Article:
John Davies is a senior corporate partner at leading commercial law firm Thrings. As a TBE columnist, John regularly addresses a topical news or business-related issue. This time John is spooked…
So, the clocks have gone back, the mercury in the thermometer is retracting like the head of a agitated tortoise, and the tiles on my kitchen floor are as cold as a snowman’s nethers. Welcome to winter.
I actually love the onset of our colder months but there’s something which is bothering me. And the only way I can deal with it is by dragging you down into my frost-covered garden of annoyance.
If I owned a goat, there is one issue in particular which would have ‘got’ it by now.
I love a carved pumpkin as much as the next man, but the rest of it is simply hell. In short – and I suspect I’m going to upset a sackful of people over this – Halloween gets on my nerves.
When I was a youngster (many many moons ago) Halloween was all about carving your pumpkin into a lantern and struggling to light it on a cold and damp October evening. If you were lucky, you might have a crack at apple bobbing (having first removed your spectacles) and even have a few spooky stories read to you by your parents. In school, children would make up ghoulish ghost stories in an attempt to frighten each other and maybe themselves. It was a fairly gentle bit of fun wrapped around All Hallows’ Eve – not too much fuss and very little bother.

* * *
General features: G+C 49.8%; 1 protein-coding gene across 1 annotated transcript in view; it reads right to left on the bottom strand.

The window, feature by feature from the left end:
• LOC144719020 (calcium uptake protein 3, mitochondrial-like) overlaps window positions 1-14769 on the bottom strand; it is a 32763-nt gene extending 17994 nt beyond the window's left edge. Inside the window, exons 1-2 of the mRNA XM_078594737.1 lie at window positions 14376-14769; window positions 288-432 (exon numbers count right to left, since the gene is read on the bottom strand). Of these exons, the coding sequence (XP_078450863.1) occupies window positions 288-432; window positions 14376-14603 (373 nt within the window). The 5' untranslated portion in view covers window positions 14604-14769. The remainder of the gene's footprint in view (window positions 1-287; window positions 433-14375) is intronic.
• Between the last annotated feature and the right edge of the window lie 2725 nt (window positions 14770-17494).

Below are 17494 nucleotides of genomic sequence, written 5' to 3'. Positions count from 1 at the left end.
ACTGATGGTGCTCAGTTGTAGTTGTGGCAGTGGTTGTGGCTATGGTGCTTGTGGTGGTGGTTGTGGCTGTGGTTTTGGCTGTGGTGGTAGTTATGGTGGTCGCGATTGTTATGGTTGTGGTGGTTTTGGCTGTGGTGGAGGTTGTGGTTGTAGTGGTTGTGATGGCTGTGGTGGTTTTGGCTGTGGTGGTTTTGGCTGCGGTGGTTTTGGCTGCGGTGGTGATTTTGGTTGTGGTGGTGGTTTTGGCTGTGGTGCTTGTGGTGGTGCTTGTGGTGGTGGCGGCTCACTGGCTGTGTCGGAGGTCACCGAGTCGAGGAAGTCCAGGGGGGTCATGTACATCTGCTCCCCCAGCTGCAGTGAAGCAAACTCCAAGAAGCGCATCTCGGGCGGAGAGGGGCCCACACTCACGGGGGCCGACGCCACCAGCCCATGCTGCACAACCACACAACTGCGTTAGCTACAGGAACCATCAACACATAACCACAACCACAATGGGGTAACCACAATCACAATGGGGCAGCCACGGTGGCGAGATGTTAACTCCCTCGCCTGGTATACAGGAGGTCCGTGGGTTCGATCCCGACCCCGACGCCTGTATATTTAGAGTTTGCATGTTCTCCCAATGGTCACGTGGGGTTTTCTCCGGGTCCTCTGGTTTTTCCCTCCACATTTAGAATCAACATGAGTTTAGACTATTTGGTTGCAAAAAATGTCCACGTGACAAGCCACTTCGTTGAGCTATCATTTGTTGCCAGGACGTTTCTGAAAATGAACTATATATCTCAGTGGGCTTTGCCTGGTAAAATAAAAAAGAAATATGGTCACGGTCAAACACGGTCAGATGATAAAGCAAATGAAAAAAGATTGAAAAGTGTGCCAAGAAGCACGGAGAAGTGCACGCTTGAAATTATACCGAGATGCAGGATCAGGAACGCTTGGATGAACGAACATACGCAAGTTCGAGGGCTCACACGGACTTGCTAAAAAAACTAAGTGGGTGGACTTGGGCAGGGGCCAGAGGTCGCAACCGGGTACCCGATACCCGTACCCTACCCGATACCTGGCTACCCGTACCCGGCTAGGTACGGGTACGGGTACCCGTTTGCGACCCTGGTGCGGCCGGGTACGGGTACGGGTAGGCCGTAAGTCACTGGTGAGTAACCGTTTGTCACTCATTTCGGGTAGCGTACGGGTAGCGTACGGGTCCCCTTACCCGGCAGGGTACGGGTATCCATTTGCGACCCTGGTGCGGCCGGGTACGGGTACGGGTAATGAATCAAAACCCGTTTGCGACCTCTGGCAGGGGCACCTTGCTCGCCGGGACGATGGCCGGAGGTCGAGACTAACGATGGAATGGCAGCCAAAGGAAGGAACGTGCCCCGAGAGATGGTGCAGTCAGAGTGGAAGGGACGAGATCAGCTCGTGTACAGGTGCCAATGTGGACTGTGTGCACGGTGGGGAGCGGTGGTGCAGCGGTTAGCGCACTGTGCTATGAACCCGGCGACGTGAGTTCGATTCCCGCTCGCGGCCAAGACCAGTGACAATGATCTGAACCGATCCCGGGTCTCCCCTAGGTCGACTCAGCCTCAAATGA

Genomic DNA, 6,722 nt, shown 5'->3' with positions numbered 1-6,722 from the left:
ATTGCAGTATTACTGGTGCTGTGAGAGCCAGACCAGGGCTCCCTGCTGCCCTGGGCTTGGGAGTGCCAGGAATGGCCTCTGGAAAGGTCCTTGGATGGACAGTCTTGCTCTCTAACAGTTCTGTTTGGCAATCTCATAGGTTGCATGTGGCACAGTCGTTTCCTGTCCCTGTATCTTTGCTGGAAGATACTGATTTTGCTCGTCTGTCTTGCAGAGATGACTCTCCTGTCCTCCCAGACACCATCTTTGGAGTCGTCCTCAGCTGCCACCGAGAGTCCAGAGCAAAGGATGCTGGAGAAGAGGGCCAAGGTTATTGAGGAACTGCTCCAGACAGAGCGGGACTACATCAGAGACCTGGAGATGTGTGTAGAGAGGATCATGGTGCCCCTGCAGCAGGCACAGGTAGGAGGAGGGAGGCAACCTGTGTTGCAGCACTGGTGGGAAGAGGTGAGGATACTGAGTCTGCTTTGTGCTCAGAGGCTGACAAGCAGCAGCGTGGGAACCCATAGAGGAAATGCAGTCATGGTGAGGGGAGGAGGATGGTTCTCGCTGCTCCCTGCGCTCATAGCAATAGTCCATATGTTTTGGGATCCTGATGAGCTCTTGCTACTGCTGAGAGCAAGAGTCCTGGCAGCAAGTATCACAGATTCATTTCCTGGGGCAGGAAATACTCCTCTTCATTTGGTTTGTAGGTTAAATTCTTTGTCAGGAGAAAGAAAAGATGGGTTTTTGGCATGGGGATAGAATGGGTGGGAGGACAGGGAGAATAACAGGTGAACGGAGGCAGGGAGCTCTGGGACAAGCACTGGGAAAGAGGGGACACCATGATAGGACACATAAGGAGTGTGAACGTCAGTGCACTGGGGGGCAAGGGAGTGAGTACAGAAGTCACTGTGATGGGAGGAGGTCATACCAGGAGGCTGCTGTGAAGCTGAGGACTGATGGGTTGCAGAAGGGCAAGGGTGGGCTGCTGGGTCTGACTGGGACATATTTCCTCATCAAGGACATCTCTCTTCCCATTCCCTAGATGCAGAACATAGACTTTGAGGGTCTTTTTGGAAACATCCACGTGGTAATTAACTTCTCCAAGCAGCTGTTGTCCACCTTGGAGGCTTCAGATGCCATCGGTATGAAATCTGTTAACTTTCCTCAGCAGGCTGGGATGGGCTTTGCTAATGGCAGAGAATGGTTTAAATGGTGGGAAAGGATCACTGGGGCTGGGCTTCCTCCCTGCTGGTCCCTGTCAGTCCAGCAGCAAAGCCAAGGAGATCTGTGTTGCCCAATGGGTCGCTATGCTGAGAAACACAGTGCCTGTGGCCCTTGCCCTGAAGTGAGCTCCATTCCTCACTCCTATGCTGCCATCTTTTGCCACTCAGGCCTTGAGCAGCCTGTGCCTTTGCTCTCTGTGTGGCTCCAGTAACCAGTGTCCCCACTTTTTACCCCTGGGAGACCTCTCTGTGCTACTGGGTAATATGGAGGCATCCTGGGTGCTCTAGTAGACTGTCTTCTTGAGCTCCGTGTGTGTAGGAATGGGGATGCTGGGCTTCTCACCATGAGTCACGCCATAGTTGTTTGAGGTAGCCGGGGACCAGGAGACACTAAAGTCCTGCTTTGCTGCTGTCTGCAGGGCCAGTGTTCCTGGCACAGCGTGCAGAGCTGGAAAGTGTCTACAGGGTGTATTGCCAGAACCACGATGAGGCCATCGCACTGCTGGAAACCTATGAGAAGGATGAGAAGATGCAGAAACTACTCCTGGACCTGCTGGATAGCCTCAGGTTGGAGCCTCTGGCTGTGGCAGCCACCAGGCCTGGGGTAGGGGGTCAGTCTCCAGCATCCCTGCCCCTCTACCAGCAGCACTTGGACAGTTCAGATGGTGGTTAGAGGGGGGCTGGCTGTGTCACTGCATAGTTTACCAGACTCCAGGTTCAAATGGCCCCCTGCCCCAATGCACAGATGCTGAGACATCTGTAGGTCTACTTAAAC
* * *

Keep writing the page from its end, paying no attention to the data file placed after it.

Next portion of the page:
Roll on 35 years and the world, or the UK at least, appears to have gone mad. Our supermarkets are packed to the rafters with plastic tat – masks, wigs, tridents, horns – so much so that Sir David Attenborough should be encouraged to make a documentary about it (how about ‘Orange Planet’?) Children are encouraged by advertisers and the media to buy costumes, toys and other disposable trinkets. And parents are put under pressure to comply, spending good money on cheap outfits and bucketloads of sweets.
Then there’s the evening itself. Hoards of miniature monsters knocking at the door, expecting chocolate and confectionary to be handed out willy-nilly. It’s not so much the very little ones (although they are included in this rant) but the older kids, often teenagers, some of whom even ask for money.
Come on, surely it isn’t just me that gets annoyed by this monsterly misery? How is it right that in order to get through the night, an old curmudgeon like me has to sit at home in the dark with the curtains drawn, the TV on silent and a sock in the dog’s mouth for fear of a bark breaking my cover?
I blame our American cousins for this. By some kind of underworldly osmosis we’ve picked up the doom that is now Halloween and run with it. Tat reigns and teeth rot. Count Dracula, the Werewolf, the Mummy and Frankenstein can all check into Hotel Transylvania and stay there. Just leave the rest of us in peace.
Somehow I’ve managed to survive Halloween this year, but I suspect that after this little rant my car will be covered in eggs and flour in 2019. But it had to be said and I feel better for it. And for those who don’t agree with my sentiments, please send your complaints to Mr F Kruger, Elm Street, Madstop, USA.
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